Illinois governor vetoes bill to raise the state's minimum wage to $15

Illinois finally gets a budget
Illinois finally gets a budget

The governor of Illinois has vetoed a bill that would have raised the state's minimum wage to $15 an hour by 2022.

Bruce Rauner, a Republican, said in a veto message sent to the legislature that he considers the hike too severe.

"Mainstream economic theory and mainstream economic evidence strongly suggest that an increase in the minimum wage of this magnitude will hurt the very individuals it seeks to help," Rauner said.

The decision has incensed members of the Fight for $15 movement, which have started to share messages on social media labeled #VetoRauner. He's up for reelection in 2018.

"The millions of underpaid workers in this state will remember Rauner taking food off our families' tables when we go to the polls in 2018," McDonald's worker Adriana Alvarez said in a statement on behalf of the group's Chicago chapter.

In his veto message, Rauner cites a University of Washington study on Seattle's minimum wage that made waves in June.

The study found that low-wage workers in Seattle saw their hours drop by 9% when wages went up to $13 in 2016. It also said workers ultimately made $125 less each month on average.

"The most thorough research to date, published earlier this year by researchers at the University of Washington, found that for every 10 percent increase in the hourly earnings of low-wage workers, there was a 30 percent reduction in employers providing those jobs," Rauner said.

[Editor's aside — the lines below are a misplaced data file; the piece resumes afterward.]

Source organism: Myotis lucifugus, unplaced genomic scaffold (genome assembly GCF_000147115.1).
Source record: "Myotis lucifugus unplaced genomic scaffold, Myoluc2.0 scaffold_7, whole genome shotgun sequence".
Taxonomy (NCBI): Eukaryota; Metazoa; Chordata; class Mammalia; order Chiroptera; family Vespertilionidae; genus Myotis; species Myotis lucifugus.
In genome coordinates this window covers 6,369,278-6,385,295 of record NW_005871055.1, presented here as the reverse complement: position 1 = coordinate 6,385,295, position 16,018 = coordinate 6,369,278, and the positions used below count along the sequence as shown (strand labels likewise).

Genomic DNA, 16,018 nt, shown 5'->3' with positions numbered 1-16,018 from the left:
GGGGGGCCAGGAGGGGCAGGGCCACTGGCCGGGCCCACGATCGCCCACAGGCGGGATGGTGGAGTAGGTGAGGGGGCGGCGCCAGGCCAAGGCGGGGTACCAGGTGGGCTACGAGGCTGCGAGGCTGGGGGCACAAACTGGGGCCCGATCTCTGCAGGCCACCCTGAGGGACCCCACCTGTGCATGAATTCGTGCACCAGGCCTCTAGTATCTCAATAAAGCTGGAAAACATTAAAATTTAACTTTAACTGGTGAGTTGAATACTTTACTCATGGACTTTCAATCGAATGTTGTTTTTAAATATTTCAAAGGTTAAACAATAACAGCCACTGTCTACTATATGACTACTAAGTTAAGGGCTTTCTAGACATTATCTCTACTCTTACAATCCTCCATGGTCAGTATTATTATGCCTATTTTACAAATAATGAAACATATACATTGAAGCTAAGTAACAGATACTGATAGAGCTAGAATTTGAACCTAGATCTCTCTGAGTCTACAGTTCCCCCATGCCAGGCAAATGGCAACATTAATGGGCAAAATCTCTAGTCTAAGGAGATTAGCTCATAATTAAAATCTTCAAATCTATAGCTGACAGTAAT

Related: New study casts doubt on the benefit of Seattle's $15 minimum wage

The report has been controversial, in large part because it undercut takeaways from a University of California, Berkeley paper released around the same time.

That study found that wages in Seattle's food services sector have increased and employment hasn't been affected since the minimum wage ordinance went into effect in 2015.

The minimum wage in Illinois currently stands at $8.25 an hour. It's higher in Chicago, where the minimum wage is currently $11 an hour and is set to rise to $13 an hour in 2019.

It's been 10 years since Congress raised the minimum wage, which has spurred many states and cities to take action themselves in recent years.

But Republicans lawmakers and officials have tried to stop many of the hikes when possible.

On Monday, a Missouri law that lowers St. Louis' minimum wage from $10 to $7.70 goes into effect.

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